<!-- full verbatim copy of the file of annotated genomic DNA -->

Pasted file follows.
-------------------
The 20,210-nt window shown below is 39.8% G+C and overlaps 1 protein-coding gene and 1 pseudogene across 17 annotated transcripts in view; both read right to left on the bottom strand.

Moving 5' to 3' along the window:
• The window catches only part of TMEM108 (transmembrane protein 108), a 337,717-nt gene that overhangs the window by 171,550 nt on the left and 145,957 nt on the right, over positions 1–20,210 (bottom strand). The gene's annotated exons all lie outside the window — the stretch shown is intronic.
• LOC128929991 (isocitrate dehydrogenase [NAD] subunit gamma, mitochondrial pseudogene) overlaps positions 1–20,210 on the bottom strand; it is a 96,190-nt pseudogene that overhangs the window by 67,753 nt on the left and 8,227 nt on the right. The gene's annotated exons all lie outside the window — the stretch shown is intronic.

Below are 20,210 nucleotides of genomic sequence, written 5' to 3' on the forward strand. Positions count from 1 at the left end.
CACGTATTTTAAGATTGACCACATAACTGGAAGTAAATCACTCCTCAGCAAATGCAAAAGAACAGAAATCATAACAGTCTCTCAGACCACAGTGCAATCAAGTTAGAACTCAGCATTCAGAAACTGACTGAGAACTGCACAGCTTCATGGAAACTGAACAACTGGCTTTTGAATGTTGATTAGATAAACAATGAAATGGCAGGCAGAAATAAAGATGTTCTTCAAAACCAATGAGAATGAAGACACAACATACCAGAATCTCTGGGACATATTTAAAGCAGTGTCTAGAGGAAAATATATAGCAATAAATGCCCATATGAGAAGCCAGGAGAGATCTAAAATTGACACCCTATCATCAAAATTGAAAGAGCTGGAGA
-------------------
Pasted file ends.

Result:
The 20,210-nt window shown below is 39.8% G+C and overlaps 1 protein-coding gene and 1 pseudogene across 17 annotated transcripts in view; both read right to left on the bottom strand.

Moving 5' to 3' along the window:
• The window catches only part of TMEM108 (transmembrane protein 108), a 337,717-nt gene that overhangs the window by 171,550 nt on the left and 145,957 nt on the right, over positions 1–20,210 (bottom strand). The gene's annotated exons all lie outside the window — the stretch shown is intronic.
• LOC128929991 (isocitrate dehydrogenase [NAD] subunit gamma, mitochondrial pseudogene) overlaps positions 1–20,210 on the bottom strand; it is a 96,190-nt pseudogene that overhangs the window by 67,753 nt on the left and 8,227 nt on the right. The gene's annotated exons all lie outside the window — the stretch shown is intronic.

Below are 20,210 nucleotides of genomic sequence, written 5' to 3' on the forward strand. Positions count from 1 at the left end.
CACGTATTTTAAGATTGACCACATAACTGGAAGTAAATCACTCCTCAGCAAATGCAAAAGAACAGAAATCATAACAGTCTCTCAGACCACAGTGCAATCAAGTTAGAACTCAGCATTCAGAAACTGACTGAGAACTGCACAGCTTCATGGAAACTGAACAACTGGCTTTTGAATGTTGATTAGATAAACAATGAAATGGCAGGCAGAAATAAAGATGTTCTTCAAAACCAATGAGAATGAAGACACAACATACCAGAATCTCTGGGACATATTTAAAGCAGTGTCTAGAGGAAAATATATAGCAATAAATGCCCATATGAGAAGCCAGGAGAGATCTAAAATTGACACCCTATCATCAAAATTGAAAGAGCTGGAGA